We recently came across a sobering fact from a 2012 Yale School of Public Health study: children with diabetes have a six percent higher risk of dropping out than the average population, according to two economic researchers. The study was originally published in the journal Health Affairs.
The researchers were able to control for family income and ethnic considerations in their analysis. The greatest rate of high school attrition due to diabetes was among white males, which bucks many socioeconomic trends in this country. Further, the analysis substantiated a theory that diabetes and academic underachievement were translatable from generation to generation. In other words, children with diabetes of parents with diabetes who had quit school before Grade 12 tended to do the same; the researchers suggested that the cause could have been as much genetic as income-related.
While the study doesn’t specify why this occurs, it seems likely the twin culprits would be increased absences and ostracization. According to a 2014 National Institutes of Health study, teens with diabetes were statistically more likely than other teens with chronic illnesses to miss 10 days or more of school a year (6.94 percent), beating out teens with asthma (6.58 percent) and teens with heart or vascular disease (3.92 percent). Also, several studies conducted by pediatrics professor Dr. Eric Storch of the University of South Florida and others have found that children with diabetes are at higher risk of bullying, and that this bullying can cause them to neglect their diabetes self-care. It can create a vicious cycle.
The risk can start early. There’s no shortage of school health and public health literature substantiating that early onset chronic disease begins to affect school performance in the grade school years, and that weak school performance has a “cumulative” effect. Without intervention, a student who has fallen behind in middle school by a year will likely end up as far as two or three years behind in academic achievement, excluded from advanced placement or “honors” courses, off the college trajectory, and marking time in high school with younger students as academic peers.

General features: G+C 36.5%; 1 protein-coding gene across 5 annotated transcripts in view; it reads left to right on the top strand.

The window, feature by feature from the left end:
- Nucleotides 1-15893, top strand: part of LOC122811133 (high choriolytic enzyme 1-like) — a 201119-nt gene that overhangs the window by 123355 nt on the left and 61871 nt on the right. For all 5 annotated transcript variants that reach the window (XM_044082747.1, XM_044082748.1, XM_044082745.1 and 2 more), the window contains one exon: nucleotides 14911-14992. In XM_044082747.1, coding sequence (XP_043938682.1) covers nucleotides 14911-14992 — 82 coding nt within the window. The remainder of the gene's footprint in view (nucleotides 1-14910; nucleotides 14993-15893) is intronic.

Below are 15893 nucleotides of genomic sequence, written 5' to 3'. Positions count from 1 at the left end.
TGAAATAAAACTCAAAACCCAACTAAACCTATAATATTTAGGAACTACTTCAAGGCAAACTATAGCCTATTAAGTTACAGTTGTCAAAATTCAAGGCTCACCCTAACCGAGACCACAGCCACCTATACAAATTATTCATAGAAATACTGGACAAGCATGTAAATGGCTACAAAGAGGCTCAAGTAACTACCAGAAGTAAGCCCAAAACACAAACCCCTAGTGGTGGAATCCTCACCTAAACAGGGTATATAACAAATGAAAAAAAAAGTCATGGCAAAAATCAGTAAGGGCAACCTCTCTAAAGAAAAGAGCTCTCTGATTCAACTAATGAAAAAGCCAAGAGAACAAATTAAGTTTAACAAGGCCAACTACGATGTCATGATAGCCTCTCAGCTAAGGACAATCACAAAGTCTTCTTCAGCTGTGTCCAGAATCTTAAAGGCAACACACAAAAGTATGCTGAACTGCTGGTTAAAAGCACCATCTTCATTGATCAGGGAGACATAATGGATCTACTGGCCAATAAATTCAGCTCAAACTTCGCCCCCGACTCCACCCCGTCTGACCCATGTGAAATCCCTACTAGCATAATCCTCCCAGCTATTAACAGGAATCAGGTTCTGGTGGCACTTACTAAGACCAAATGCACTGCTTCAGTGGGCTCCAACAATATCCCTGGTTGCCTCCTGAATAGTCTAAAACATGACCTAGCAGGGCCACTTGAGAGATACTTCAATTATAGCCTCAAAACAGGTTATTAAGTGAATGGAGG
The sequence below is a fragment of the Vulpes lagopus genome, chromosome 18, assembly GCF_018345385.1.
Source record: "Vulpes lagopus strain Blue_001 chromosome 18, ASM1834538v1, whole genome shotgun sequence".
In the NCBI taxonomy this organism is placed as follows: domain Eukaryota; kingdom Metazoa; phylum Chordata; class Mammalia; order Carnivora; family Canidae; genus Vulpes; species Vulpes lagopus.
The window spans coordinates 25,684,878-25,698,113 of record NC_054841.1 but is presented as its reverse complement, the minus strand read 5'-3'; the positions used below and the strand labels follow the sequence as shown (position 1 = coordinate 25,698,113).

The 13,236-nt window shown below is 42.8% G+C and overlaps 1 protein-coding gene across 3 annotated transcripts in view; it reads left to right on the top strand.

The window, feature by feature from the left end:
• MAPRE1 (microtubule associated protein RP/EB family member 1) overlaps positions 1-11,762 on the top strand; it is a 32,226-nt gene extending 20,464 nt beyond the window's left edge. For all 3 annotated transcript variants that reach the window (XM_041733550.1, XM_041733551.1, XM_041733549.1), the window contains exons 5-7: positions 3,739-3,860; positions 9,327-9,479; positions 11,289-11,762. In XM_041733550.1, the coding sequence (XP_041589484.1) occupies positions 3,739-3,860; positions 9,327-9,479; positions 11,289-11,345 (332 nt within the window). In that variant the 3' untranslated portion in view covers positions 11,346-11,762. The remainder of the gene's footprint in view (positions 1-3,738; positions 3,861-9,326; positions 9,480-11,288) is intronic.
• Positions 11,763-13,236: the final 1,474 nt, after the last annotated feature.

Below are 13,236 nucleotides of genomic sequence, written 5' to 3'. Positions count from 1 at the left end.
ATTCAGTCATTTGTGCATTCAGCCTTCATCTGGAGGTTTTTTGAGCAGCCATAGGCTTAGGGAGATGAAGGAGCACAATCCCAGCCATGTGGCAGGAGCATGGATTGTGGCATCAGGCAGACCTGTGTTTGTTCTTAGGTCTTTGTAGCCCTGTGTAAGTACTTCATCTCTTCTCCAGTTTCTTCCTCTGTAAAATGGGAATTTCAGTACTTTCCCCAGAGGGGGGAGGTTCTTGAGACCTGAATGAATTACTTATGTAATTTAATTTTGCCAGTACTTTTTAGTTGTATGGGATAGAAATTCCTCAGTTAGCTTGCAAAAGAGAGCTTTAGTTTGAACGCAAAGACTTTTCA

Unfortunately, many schools don’t provide the additional support children with Type 1 need, despite a patchwork of federal and state laws requiring accommodation for children with chronic illnesses. Not every school makes a full time nurse available, or permits a non-licensed employee or volunteer to assist with diabetes care. Even in schools that do, many face exclusion from or limits upon sports, field trips, and after-school activity.
Often, a parent who advocates for a child in a school setting has to first fight off the feeling that she or he is being too pushy or making a mountain out of a molehill when it comes to adversity in the child’s life. Such studies should put to rest many of those concerns. Parents of children with Type 1 should get involved early in the education of their children, and speak up often if they sense something is going amiss.
You can read more about Type 1 care in school by clicking on our diabetes in school series here.